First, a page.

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 »  Introduction
 »  Case report
 »  Discussion
 »  References

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Year : 2000  |  Volume : 48  |  Issue : 4  |  Page : 370-3

Infected Ewing's sarcoma of spine.


Departments of Neurosurgery and Pathology, Sanjay Gandhi Postgraduate Institute of Medical Sciences, Lucknow, 226014, India.

Correspondence Address:
Departments of Neurosurgery and Pathology, Sanjay Gandhi Postgraduate Institute of Medical Sciences, Lucknow, 226014, India.

  »  Abstract

An unusual case of extradural, intraspinal Ewing's sarcoma with significant extraspinal extension is reported. In view of associated constitutional symptoms, suggestive signs, leucocytosis, elevated ESR and operative findings, the initial diagnosis of Pott's spine was entertained. The lesion however turned out to be infected Ewing's sarcoma on histopathology and bacteriological examination.

How to cite this article:
Kumar R, Prasad K K, Krishnani N, Chhabra D K. Infected Ewing's sarcoma of spine. Neurol India 2000;48:370


How to cite this URL:
Kumar R, Prasad K K, Krishnani N, Chhabra D K. Infected Ewing's sarcoma of spine. Neurol India [serial online] 2000 [cited 2019 Aug 21];48:370. Available from: http://www.neurologyindia.com/text.asp?2000/48/4/370/1497




   »   Introduction Top

Ewing's sarcoma is the most common primary round cell sarcoma of bones and accounts for 5 to 10% of primary bone tumours.[1] The tumour occurs most frequently in the second decade. There is no sex difference until the age of 13 years, following which, there is an increased incidence amongst males.[1] This tumour occurs most often in long bones, pelvic bones, ribs, mandible and clavicle,[2] but rarely may affect the spine.[1] The involvement of spinal cord is further rare. Among the 445 patients of Ewing's sarcoma none of the patients had spinal cord involvement.[3] We report a case of infected primary epidural Ewing's sarcoma.


   »   Case report Top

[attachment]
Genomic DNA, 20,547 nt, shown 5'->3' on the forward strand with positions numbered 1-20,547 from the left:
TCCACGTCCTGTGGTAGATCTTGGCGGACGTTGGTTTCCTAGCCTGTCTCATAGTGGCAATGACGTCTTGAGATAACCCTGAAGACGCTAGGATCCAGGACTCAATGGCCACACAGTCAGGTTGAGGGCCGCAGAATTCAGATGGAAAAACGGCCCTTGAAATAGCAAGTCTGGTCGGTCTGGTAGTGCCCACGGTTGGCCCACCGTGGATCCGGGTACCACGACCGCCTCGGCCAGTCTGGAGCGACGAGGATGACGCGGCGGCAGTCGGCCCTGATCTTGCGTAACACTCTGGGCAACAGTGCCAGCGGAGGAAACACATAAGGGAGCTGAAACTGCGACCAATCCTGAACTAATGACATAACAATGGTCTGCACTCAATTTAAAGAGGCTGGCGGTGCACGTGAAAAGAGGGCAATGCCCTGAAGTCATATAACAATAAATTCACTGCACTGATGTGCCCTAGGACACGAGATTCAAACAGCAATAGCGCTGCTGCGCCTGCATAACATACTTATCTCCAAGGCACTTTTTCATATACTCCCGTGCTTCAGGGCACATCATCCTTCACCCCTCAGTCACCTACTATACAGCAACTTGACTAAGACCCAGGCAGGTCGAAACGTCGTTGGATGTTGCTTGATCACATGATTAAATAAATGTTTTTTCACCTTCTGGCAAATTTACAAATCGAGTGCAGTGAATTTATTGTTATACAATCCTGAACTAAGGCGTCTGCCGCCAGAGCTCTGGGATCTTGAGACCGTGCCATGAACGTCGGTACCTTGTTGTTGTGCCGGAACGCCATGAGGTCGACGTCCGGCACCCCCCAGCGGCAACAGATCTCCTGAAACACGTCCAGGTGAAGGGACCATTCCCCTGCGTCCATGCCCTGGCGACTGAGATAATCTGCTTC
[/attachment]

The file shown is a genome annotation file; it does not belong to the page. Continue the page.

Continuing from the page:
A 12 year old female was admitted with three month's history of interscapular pain radiating to anterior chest wall and tingling in the lower limbs, right more than left. The weakness and numbness of both lower limbs rapidly progressed to cripple her completely in course of two and half months. She had constipation, loss of bladder sensation and intermittent high grade fever for the last two months. Her examination revealed marked pallor, toxicity, temperature of 103oF, spastic paraplegia, hypoaesthesia (90%) from D4 to D6 dermatome and 100% sensory loss below D7 dermatome, including the sacral area. Posterior column sensations were also impaired upto D4 level. Anal tone and reflex were diminished. There was significant tenderness at the level of mid dorsal region, but without any spinal deformity. Routine investigations showed a total leucocyte count of 1,10,500/mm3, ESR 42 mm in first hour, serum alkaline phosphatase 100/l, serum LDH 375 U/l, and normal skiagrams of chest. Skeletal survey (done after biopsy) remained normal. MRI dorsal spine showed a well defined, homogeneous, dorsally situated extradural mass at C7 to D4 vertebral level, without the involvement of vertebral bodies. The lesion was infiltrating and involved paravertebral and paraspinal muscles and ligaments at the level of D3 and D4 vertebrae with infiltration of corresponding posterior elements. The mass was homogeneously isointense to slightly hyperintense on T1W and homogeneously hyperintense on T2W and PD images [Figure - 1] and [Figure. 2]. Considering the common diagnosis of extradural spinal tuberculosis, she was put on antitubercular chemotherapy and decompression was planned. C7 to D4 cervicodorsal laminectomy was done. During surgery, at the level of muscle and spinous process, there was whitishyellow, creamy and jelly like thick fluid, mainly on left paraspinal muscle plane with a cavity extending further dorsally upto just short of subcutaneous plane. The involved muscle was however necrosed and dark coloured. In extradural plane, a pale vascular granulation like sheet was encountered, which could be separated easily from all around. Acid fast staining and culture of fluid remained negative but it yielded significant growth of Klebsiella, sensitive to amikacin and other antibiotics. Patient improved on antibiotics. Hypoaesthesia improved by 50%, tone improved, but power recovered only minimally at the time of discharge on 7th postoperative day. Histopathology revealed the sheets of round cells displaying perivascular arrangement in necrotic background at places [Figure. 3] and [Figure. 4]. The diagnosis of Ewing's sarcoma was established. The specimen also showed occasional infiltration of chronic inflammatory cells and pus cells at places. Postoperative irradiation was given. At 4 months follow-up, she was able to move her lower limbs on bed and had regained the bladder sensations. She was lost to followup.